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I wanted to grep all the .txt files using wildcard character '*'.
I tried this command (as well as without the quotations " ") but failed.

ls | grep "*.txt"

The interesting thing is that if I put another character in the grep command corresponding to a .txt file in the directory, it works

>>ls | grep s*.txt
sample.txt

I know that ls *.txt will work but I was a bit amazed by the nature of the grep command. Could someone help me why is this happening?

Is it because of the fact that grep uses regular expressions, please help.

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In regexes, * means "any number of the previous item", not "any number of any characters", like it does in shell patterns. And . means "any single character". So, to look for "anything, followed by literal .txt", you'd use .*\.txt. Or just \.txt, since usually regex matches search for the match anywhere in the line.

The regex *.txt is either meaningless, an error, or looks for a literal asterisk, depending on the implementation. Best not to use it.

On the other hand, s*.txt would look for "any number of letters s, then any single character, then literal txt". That's a more valid regex, but... still doesn't match sample.txt.

Instead, what happens in your second command, is that because s*.txt is not quoted, the shell expands the s*.txt before grep sees it. If the only matching file is sample.txt, then grep goes looking for that in the output of ls.


But, ls can take a list of files too, so while you could use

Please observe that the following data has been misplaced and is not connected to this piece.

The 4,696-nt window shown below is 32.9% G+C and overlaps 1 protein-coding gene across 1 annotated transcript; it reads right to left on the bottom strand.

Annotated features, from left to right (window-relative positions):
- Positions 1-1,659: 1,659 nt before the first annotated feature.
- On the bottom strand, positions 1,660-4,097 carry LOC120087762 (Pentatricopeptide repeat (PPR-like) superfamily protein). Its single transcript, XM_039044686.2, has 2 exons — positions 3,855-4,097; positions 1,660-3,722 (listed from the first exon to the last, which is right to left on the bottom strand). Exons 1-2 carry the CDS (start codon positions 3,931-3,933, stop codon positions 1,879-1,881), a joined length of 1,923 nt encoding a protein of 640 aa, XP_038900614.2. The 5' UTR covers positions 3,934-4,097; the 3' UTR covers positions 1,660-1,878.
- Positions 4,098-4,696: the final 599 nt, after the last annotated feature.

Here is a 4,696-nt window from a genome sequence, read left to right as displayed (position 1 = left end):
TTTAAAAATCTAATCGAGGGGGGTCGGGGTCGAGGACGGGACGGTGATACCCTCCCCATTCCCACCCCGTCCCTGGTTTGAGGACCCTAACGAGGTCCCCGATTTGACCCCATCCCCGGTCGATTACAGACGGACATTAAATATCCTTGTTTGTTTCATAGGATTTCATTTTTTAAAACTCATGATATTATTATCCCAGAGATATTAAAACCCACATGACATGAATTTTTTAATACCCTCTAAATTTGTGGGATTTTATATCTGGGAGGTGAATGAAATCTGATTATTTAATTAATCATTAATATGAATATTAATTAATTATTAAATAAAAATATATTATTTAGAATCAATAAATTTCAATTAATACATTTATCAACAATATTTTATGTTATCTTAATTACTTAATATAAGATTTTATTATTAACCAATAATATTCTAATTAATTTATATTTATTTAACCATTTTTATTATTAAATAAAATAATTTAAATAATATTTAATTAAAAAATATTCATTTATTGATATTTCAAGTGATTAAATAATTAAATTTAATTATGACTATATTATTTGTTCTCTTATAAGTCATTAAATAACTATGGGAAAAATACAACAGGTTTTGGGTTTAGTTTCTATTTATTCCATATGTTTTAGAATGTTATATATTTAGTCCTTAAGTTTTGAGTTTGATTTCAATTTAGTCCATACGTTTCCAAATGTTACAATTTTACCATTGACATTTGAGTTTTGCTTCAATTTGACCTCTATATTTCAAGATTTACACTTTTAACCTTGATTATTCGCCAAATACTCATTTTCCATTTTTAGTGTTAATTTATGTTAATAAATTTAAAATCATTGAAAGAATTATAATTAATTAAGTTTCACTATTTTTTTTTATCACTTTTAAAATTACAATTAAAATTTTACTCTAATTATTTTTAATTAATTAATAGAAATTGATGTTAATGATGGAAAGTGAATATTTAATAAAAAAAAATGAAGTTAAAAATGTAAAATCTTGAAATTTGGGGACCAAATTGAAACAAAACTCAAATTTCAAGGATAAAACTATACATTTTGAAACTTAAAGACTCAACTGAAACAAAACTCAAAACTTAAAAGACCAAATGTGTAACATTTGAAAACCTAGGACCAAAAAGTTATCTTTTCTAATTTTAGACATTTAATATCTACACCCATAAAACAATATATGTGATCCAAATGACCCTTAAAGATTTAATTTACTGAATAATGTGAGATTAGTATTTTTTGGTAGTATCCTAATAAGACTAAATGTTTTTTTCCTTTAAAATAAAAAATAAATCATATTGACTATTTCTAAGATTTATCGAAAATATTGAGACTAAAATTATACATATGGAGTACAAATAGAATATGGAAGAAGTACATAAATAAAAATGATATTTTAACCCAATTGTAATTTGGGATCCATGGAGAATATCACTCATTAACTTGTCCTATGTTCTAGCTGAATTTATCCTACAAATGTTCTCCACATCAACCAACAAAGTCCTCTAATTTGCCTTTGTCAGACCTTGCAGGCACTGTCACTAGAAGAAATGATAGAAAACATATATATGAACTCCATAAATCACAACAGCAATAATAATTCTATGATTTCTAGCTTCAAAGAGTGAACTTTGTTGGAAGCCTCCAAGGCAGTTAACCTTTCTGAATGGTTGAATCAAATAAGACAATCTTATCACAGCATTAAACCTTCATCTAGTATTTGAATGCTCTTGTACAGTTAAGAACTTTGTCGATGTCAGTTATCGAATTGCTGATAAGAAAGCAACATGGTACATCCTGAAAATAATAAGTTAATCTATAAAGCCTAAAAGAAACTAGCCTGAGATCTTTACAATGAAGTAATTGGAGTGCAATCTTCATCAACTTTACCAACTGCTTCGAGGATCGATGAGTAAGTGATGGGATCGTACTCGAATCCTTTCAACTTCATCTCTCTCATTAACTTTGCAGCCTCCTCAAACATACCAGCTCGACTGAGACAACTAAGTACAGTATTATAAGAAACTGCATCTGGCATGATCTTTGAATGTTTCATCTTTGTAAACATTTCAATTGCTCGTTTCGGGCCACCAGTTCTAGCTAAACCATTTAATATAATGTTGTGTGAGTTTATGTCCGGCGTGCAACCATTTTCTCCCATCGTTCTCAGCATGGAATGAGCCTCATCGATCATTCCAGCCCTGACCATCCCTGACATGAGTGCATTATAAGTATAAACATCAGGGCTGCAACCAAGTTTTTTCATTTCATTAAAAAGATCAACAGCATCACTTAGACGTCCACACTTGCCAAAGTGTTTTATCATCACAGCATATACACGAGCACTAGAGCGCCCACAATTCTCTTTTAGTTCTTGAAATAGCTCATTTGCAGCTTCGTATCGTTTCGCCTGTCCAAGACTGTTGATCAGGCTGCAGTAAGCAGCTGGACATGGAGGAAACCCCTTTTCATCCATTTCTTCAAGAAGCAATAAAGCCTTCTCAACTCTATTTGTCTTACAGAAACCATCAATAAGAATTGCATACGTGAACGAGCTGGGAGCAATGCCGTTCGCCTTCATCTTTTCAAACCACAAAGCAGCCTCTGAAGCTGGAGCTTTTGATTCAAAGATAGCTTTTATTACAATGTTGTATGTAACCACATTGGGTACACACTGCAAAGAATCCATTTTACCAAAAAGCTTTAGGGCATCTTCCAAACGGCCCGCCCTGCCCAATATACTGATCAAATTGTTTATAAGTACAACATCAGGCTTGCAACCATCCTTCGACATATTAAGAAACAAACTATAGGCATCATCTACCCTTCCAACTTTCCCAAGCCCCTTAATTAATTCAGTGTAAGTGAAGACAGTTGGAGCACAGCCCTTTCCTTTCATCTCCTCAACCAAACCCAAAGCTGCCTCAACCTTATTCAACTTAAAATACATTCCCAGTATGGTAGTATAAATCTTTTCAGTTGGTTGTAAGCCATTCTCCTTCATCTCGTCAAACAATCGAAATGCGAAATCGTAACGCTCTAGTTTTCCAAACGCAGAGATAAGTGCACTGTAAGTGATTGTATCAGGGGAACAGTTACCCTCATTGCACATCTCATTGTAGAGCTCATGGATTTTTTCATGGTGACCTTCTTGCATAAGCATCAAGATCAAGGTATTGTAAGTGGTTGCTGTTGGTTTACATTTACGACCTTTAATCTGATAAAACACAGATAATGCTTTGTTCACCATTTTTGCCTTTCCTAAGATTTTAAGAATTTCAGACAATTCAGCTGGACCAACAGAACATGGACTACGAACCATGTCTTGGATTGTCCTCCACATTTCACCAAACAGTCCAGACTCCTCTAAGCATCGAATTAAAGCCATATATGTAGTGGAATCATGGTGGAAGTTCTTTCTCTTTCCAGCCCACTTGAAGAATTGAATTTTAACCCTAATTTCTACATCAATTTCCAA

ls | grep '\.txt'

to get any .txt file, it'd probably be easier to just use

ls *.txt 

instead.

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It is in part because grep uses regular expressions (in fact, that's what the re in the name stands for- it's short for global regular expression print).

The * wildcard in regular expressions is different from the * wildcard in shell globbing.

In regular expressions, * means "zero or more of the previous defined object". However, . is also a wildcard, meaning 'one character'.

In shell globs, * means "zero or more characters". . is not a wildcard at all.

When you grep for the pattern "*.txt", you are looking for zero or more of anything, followed by exactly one more character, followed by the literal string txt.

When you grep for the pattern "s*.txt"m you are looking for a literal s, followed by zero or more ss, followed by any character, followed by the literal string txt`.

This is why one common thing you will find in regular expressions is .*, which means "one of any character followed by zero or more of any character". Regexese for "literally any combination of characters other than zero characters".

When you ls *.txt you are telling the shell "Find any filenames that match the glob pattern *.txt, list them here, and provide those as arguments to the ls command.

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    Specifically, the regular expression s*.txt means: zero or more "s" characters, followed by any single character (that's what . means in an RE), followed by "txt". – Gordon Davisson Aug 14 '20 at 21:52
  • Why *.txt means zero or more of anything in regex? What is the previous regex in this case? – LRDPRDX Aug 15 '20 at 0:50
  • @LRDPRDX it doesn't, a repetition character like * coming first in a regexp like *.txt is undefined behavior so YMMV with what any given tool does with it. – Ed Morton Aug 15 '20 at 3:56
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please note that grep is searching file content while first argument is search PATTERN and other arguments interpreted as FILES to look into

it becomes more clear to you when using grep -H -o flags or put your grep inside a script and run it with bash -x script to see how shell globs expanded before passed as arguments

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  • refer to askubuntu @GordonDavisson comment which also explain that behavior – alecxs Aug 14 '20 at 23:21

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